Dr. Stevens was personal physician to Pud Galvin and Dr. Jones was the personal physician to Charles "Hoss" Radbourn.

 

Galvin threw for 593 innings in 1879 (18th most in any season), 656.1 innings in 1883 (5th most in any season) and 636.1 innings in 1884 (6th most in any season) ... totalling 6,003.1 innings pitched in 15 seasons putting him #2 all time (Cy Young got 7,354.2 innings, but it took him 22 seasons) ... It's worth noting that his first year, he only pitched in 8 games and 62 innings...so, subtracting that out, he threw 5943.1 innings in 14 seasons ... which included a streak of seven straight seasons with at least 445 innings pitched and 10 of 11 seasons with at least 434 innings pitched.

 

Radbourn threw for 632.1 innings in 1883 (7th moist all time) and 678.2 innings in 1884 (2nd most all time), throwing for 4535.1 innings in only 11 seasons ...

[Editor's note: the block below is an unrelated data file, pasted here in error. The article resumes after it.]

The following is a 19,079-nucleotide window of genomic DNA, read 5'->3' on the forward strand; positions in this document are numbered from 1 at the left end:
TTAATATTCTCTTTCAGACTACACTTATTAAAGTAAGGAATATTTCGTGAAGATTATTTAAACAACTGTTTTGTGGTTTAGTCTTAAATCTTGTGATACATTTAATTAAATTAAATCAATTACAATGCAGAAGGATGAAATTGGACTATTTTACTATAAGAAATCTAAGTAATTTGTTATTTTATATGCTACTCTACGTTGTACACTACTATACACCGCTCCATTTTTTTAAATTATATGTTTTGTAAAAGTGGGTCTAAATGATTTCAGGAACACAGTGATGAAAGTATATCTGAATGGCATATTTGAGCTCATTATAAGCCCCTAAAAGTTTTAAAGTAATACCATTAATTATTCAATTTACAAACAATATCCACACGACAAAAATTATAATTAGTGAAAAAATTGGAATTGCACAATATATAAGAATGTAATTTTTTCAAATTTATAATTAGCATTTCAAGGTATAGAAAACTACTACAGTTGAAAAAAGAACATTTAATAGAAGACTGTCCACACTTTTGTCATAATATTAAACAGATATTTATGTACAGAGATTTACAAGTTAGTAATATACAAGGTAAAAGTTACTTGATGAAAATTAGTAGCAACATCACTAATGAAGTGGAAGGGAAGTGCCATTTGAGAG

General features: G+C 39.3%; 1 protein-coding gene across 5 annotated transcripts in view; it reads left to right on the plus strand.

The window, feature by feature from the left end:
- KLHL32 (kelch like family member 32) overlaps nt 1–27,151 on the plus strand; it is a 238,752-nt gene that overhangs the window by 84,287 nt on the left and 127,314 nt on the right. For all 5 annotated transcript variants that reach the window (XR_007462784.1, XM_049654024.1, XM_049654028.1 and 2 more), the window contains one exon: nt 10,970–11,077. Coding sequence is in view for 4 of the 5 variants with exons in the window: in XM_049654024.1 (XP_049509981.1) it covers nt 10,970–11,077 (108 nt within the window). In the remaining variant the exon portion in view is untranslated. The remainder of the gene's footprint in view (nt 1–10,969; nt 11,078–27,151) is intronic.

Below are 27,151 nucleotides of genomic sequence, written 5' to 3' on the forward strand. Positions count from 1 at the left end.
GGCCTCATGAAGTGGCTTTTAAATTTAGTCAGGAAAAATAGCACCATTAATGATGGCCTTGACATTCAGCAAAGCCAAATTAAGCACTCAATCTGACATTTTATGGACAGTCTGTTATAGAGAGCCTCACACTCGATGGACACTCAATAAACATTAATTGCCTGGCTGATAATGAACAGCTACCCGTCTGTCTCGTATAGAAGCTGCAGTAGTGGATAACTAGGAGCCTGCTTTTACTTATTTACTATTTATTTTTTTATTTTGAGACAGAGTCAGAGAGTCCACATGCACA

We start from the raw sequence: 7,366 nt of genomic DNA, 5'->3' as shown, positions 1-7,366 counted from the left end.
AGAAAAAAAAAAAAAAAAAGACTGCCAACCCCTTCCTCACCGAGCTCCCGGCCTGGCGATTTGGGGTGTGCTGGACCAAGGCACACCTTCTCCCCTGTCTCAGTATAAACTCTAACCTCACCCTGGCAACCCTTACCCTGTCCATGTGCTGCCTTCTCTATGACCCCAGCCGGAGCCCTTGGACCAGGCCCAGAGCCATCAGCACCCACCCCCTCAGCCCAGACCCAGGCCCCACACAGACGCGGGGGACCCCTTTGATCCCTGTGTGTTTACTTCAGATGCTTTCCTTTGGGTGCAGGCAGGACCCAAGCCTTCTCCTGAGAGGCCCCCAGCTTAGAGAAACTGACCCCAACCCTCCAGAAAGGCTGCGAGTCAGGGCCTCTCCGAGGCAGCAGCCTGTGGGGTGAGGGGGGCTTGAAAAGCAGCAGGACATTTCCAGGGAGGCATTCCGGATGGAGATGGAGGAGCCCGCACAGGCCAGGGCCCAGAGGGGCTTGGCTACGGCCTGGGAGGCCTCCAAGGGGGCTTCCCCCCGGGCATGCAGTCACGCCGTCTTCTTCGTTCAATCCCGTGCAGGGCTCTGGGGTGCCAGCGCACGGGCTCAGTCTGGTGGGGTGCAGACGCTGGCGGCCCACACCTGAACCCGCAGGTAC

Note that their average season was for more than 400 innnings pitched. The last time that any pitcher threw for more than 400 innings in a single season was Ed Walsh (1908; 464.0 innings). The closest anyone has come to pitching 400 innings in a single season in the last 100 years was Wilbur Wood (who, IIRC was a knuckleballer) who threw 376.2 innings in 1972.

 

Also note that Jim McCormick threw 4275.2 innings in 10 seasons, the highest per season average for any pitcher with at least 10 years service (and the only person besides Galvin and Radbourn to average more than 400 innings per season over a career that spanned at least 10 seasons).

Edited by muck
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  • 2 weeks later...